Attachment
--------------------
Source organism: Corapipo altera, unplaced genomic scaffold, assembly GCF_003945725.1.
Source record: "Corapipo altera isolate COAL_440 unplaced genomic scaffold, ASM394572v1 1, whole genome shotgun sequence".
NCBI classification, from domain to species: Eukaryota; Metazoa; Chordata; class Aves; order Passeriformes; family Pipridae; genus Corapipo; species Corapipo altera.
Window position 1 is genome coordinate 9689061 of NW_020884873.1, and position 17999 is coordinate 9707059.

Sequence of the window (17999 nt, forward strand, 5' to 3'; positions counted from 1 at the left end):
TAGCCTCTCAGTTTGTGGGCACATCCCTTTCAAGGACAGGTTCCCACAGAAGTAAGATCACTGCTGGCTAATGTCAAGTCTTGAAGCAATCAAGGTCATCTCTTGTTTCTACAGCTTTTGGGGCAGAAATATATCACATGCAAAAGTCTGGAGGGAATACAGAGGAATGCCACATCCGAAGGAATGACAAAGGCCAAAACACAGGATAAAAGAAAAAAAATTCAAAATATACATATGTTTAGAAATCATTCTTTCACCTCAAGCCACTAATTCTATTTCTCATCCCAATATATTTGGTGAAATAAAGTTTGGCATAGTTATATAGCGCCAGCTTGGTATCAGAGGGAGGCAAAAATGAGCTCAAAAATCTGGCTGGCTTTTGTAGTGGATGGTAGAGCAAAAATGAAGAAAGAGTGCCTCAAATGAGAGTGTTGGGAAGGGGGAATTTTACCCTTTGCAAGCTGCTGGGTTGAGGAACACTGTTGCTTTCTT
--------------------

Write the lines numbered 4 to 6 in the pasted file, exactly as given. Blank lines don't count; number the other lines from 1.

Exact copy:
Window position 1 is genome coordinate 9689061 of NW_020884873.1, and position 17999 is coordinate 9707059.

Sequence of the window (17999 nt, forward strand, 5' to 3'; positions counted from 1 at the left end):
TAGCCTCTCAGTTTGTGGGCACATCCCTTTCAAGGACAGGTTCCCACAGAAGTAAGATCACTGCTGGCTAATGTCAAGTCTTGAAGCAATCAAGGTCATCTCTTGTTTCTACAGCTTTTGGGGCAGAAATATATCACATGCAAAAGTCTGGAGGGAATACAGAGGAATGCCACATCCGAAGGAATGACAAAGGCCAAAACACAGGATAAAAGAAAAAAAATTCAAAATATACATATGTTTAGAAATCATTCTTTCACCTCAAGCCACTAATTCTATTTCTCATCCCAATATATTTGGTGAAATAAAGTTTGGCATAGTTATATAGCGCCAGCTTGGTATCAGAGGGAGGCAAAAATGAGCTCAAAAATCTGGCTGGCTTTTGTAGTGGATGGTAGAGCAAAAATGAAGAAAGAGTGCCTCAAATGAGAGTGTTGGGAAGGGGGAATTTTACCCTTTGCAAGCTGCTGGGTTGAGGAACACTGTTGCTTTCTT